The film isn’t perfect, though. The opening scene and early setup feels rushed and incohesive. Once the team is together everything feels great, but getting there is just a little clunky. The villain is also not particularly memorable, although I did enjoy him more than previous DC baddies. His personality was lacking but the action involving him was a lot of fun, and he conveys a sense of otherworldly strength that was necessary for us to believe in the threat he poses.

One last thing to mention is that the film has two very good GREAT post-credit scenes. One right after the film ends and another all the way at the very end of the credits. They are both worth waiting for. Do not miss these. The final one, especially, is textbook for how a post-credit scene should be done.


Justice League endured a lot of changes during its production and the result is a film that has glimpses of greatness but never quite reaches that plateau. Still, the film balances its dual tones just fine and manages to provide well-rounded character development  for the whole team. Ezra Miller steals the show as The Flash and team chemistry, in general, is a big highlight. A movie doesn’t have to be perfect to entertain, and Justice League does plenty of the latter. It is a joy to see these heroes together on the big screen and many emotions were felt. My prevailing thought when walking out of the theater with a huge smile on my face was simply,  “I want more,” and that happiness is a big relief.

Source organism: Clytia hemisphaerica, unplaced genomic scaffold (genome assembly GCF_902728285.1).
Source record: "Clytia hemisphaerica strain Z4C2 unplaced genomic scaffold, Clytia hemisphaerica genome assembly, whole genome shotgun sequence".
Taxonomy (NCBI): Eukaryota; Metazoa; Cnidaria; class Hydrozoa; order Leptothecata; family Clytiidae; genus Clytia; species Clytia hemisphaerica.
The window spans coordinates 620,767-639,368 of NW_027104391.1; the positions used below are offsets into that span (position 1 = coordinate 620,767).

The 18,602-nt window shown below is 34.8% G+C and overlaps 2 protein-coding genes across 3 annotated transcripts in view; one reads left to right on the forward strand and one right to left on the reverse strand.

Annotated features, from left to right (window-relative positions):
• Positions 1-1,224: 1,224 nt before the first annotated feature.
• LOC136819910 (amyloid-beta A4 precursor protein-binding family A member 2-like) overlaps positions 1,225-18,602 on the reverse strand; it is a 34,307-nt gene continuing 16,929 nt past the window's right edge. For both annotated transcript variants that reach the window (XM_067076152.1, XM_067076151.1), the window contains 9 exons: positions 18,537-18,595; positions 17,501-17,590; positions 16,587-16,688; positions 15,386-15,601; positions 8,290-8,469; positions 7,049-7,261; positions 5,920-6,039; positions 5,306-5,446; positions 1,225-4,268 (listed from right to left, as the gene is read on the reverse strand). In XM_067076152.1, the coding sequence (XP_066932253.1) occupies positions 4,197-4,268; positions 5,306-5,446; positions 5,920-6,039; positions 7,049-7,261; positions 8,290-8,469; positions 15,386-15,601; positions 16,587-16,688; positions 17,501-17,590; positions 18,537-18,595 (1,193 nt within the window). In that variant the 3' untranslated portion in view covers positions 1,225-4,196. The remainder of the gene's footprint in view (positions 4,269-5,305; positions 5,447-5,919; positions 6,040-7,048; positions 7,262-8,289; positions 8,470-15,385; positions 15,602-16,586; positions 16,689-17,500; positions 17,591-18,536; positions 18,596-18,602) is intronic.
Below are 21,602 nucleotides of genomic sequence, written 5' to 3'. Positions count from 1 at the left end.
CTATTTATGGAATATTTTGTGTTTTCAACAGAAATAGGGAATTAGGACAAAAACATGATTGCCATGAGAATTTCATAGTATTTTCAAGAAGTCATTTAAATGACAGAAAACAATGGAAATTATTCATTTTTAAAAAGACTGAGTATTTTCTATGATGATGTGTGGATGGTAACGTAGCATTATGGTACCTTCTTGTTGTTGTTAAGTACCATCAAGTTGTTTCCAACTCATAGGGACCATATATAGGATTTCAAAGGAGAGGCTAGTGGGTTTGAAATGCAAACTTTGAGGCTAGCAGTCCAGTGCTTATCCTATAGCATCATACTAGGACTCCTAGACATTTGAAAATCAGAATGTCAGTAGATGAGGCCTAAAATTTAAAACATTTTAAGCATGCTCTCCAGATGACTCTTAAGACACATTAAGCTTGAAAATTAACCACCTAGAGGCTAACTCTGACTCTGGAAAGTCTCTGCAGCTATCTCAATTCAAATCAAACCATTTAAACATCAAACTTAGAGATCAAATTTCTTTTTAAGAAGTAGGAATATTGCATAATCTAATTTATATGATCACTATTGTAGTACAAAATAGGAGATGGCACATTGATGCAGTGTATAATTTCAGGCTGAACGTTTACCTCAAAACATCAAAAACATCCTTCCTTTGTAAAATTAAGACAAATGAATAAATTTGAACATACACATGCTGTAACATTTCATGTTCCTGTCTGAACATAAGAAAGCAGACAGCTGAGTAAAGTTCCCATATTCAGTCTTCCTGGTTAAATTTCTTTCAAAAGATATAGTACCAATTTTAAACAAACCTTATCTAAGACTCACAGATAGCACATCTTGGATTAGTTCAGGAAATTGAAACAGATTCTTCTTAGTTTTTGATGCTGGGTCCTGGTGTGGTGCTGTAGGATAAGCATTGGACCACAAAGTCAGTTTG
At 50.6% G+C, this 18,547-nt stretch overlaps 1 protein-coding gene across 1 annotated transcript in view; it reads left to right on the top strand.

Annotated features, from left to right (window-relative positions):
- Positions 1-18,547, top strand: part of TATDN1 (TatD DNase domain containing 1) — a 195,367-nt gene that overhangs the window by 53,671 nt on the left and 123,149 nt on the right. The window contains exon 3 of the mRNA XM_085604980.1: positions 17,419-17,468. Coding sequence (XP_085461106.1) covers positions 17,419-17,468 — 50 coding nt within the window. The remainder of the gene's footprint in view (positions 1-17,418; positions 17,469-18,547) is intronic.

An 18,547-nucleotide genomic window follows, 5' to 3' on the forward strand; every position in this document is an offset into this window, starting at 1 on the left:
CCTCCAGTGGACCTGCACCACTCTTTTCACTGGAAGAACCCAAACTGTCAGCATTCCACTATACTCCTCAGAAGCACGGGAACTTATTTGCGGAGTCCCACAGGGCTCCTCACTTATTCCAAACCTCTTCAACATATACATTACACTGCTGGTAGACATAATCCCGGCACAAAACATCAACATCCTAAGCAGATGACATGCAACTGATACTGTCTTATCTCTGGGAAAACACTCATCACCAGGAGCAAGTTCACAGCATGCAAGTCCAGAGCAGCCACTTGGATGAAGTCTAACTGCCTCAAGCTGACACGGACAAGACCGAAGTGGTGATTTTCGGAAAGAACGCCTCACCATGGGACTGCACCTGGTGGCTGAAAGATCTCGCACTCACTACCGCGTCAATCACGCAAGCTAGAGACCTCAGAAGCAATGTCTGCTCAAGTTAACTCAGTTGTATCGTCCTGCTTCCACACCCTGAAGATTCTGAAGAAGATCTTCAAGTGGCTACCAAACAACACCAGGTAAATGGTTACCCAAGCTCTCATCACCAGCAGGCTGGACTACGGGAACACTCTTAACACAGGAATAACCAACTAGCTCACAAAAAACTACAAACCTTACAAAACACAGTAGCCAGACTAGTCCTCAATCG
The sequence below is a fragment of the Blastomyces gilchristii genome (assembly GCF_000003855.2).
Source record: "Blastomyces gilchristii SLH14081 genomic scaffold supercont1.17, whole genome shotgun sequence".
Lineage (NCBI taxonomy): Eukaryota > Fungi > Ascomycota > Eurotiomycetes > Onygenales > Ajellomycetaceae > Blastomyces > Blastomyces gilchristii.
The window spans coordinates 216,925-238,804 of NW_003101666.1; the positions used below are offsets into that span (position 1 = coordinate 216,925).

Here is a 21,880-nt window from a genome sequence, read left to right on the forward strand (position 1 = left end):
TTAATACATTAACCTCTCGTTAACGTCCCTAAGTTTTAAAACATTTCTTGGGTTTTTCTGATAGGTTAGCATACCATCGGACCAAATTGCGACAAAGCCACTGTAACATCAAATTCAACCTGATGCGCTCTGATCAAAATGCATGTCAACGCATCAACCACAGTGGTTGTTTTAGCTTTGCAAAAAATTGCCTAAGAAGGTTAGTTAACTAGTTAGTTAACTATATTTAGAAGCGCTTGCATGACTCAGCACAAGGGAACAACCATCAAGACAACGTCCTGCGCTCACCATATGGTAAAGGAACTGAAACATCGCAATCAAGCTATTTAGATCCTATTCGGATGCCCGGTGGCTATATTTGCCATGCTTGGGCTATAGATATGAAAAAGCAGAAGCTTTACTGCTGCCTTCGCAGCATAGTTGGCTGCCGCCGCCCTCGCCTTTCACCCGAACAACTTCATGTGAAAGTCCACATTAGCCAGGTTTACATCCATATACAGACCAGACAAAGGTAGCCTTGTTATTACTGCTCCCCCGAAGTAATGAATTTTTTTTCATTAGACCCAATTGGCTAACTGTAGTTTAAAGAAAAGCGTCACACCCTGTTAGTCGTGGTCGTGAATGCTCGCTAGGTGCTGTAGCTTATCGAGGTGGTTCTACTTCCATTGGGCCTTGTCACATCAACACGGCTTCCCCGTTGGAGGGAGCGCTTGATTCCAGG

Aaron White is a Seattle-based film critic and co-creator/co-host of the Feelin’ Film Podcast. He is also a member of the Seattle Film Critics Society. He writes reviews with a focus on how his expectations influenced his experience. Follow him on Facebook and Twitter to be notified when new content is posted.

What We Learned This Week: August 20-26

 RETURNING FROM SUMMER VACATION: I take two weeks off and all hell breaks loose!

LESSON #1: “MANSPLAINING” IS NEVER ENDEARING OR RESPECTFUL— For a guy who has fostered one “Strong Female Character” after another, including two of the greatest in Sarah Connor and Ellen Ripley, James Cameron sure missed the big picture of Wonder Woman.  In an interview with The Guardian (full context), the Titanic filmmaker stated “All of the self-congratulatory back-patting Hollywood’s been doing over Wonder Woman has been so misguided” and adds “She’s an objectified icon, and it’s just male Hollywood doing the same old thing! I’m not saying I didn’t like the movie but, to me, it’s a step backwards.”  Well now, Mr. Pott.  What color is the kettle?  Mr. Cameron is entitled to his opinion and slant (the film is far from perfect), but the fun thing is we all get one too.  Don’t worry Wonder Woman director Patty Jenkins dropped the mic on him with this commandingly brilliant tweet: